APT37 spread malware to South Korea using internet explorer zero-day
Google’s Threat Analysis Group discovered APT37, also known as Scarcruft or Reaper, a North Korean-linked hacking group, exploiting a zero-day vulnerability in Internet Explorer’s JScript engine by delivering malicious Microsoft Office documents (TAG). It exploits the vulnerability to infect South Korean defectors, journalists, and human rights organizations with malware.
After many individuals submitted the malicious Office documents to VirusTotal, researchers from Google’s Threat Analysis Group discovered the vulnerability (CVE-2022-41128) with a CVSS severity rating of 8.8 on Oct. 31. TAG researchers discovered that the documents install another file, which then meets a remote server to download some HTML code. The malicious documents enticed victims to open them by referencing the Halloween incident in Seoul.
“On October 31, 2022, multiple submitters from South Korea reported new malware to us by uploading a Microsoft Office document to VirusTotal. The document, titled “221031 Seoul Yongsan Itaewon accident response situation (06:00).docx”, references the tragic incident in the neighborhood of Itaewon, in Seoul, South Korea during Halloween celebrations on October 29, 2022. This incident was widely reported on, and the lure takes advantage of widespread public interest in the accident,” Google’s TAG team said.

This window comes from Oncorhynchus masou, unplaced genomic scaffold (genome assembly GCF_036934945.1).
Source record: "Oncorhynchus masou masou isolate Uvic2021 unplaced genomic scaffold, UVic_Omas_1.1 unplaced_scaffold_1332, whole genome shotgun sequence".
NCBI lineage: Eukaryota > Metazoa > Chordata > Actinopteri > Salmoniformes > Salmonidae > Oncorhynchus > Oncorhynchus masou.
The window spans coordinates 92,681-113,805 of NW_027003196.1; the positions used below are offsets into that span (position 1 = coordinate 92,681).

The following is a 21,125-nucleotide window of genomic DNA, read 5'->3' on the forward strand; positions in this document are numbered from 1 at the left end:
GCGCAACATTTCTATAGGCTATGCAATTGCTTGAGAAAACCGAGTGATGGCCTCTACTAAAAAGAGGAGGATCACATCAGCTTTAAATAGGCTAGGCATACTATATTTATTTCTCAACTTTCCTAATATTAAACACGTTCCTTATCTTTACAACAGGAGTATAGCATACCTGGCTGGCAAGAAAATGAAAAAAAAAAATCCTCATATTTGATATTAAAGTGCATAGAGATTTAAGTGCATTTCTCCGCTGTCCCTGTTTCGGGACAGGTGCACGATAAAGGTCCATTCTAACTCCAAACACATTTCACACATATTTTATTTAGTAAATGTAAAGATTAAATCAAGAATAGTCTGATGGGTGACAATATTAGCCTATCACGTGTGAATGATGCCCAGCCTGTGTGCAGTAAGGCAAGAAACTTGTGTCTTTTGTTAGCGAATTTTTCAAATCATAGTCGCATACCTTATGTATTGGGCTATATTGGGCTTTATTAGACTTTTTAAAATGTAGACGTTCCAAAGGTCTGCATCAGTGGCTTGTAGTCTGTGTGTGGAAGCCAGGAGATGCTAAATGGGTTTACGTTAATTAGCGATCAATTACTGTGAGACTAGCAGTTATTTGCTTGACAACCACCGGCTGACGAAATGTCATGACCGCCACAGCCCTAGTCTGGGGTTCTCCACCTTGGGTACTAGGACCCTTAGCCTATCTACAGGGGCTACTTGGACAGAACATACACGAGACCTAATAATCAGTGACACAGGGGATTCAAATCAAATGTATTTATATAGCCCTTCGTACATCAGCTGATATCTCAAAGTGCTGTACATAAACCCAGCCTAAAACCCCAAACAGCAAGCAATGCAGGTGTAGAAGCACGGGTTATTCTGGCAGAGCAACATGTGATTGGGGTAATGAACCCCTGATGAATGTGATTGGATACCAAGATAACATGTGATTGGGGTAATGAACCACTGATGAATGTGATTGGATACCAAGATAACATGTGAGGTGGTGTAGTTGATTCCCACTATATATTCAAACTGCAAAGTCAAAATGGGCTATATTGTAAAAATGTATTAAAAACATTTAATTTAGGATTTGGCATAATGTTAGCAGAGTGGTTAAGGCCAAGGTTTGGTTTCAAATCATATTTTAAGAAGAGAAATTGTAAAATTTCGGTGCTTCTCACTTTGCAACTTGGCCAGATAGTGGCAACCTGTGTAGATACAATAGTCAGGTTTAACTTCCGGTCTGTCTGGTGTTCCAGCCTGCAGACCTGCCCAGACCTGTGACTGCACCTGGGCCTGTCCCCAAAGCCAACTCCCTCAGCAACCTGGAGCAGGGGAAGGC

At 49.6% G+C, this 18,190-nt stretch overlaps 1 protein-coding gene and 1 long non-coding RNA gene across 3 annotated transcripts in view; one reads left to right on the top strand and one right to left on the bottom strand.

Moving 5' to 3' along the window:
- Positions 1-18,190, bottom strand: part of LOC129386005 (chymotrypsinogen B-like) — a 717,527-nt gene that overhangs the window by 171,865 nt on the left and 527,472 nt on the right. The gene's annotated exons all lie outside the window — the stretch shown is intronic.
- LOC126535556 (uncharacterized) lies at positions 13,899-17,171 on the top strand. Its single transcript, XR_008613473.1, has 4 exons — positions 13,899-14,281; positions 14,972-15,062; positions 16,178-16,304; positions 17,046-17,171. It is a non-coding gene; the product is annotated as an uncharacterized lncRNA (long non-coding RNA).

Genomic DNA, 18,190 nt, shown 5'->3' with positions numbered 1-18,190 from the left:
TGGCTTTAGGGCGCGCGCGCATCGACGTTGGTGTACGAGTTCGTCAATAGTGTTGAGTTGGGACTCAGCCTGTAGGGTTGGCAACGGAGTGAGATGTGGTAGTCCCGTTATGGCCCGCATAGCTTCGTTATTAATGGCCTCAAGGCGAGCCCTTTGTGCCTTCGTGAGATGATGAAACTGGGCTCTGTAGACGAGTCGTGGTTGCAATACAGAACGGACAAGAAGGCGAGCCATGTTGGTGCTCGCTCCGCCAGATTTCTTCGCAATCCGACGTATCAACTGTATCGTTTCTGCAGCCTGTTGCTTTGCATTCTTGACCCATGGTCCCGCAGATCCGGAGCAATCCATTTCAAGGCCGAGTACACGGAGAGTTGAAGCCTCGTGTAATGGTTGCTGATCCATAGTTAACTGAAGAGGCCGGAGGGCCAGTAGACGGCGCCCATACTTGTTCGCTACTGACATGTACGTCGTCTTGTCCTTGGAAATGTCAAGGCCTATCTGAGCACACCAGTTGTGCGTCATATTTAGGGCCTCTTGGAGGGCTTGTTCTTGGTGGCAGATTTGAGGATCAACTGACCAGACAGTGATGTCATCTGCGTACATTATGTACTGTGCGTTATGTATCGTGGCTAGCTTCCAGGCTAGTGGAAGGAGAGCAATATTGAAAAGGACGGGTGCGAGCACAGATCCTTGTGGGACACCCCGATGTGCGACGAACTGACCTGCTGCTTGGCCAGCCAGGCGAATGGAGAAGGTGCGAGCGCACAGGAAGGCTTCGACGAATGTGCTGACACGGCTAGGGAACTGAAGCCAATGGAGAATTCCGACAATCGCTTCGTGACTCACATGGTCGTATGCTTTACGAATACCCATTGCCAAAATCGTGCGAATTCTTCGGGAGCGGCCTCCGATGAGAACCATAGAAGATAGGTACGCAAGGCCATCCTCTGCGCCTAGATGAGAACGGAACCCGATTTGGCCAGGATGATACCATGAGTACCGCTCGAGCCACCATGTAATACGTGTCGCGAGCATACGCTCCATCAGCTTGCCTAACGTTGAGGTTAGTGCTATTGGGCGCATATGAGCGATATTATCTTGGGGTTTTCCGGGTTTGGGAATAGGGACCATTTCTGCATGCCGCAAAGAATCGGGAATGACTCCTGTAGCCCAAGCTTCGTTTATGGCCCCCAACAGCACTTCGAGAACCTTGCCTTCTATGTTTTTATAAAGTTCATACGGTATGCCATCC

After downloading an RTF remote template that would render remote HTML using Internet Explorer, the new document then presents an unknown payload. Because HTML content is loaded, attackers can exploit the zero-day vulnerability (CVE-2022-41128) in Internet Explorer even if it is not the default web browser. Experts are unsure of the final payload for this campaign, but they believe it could be ROKRAT, BLUELIGHT, or DOLPHIN, which the group previously distributed.
The sources for this piece include an article in DarkReading.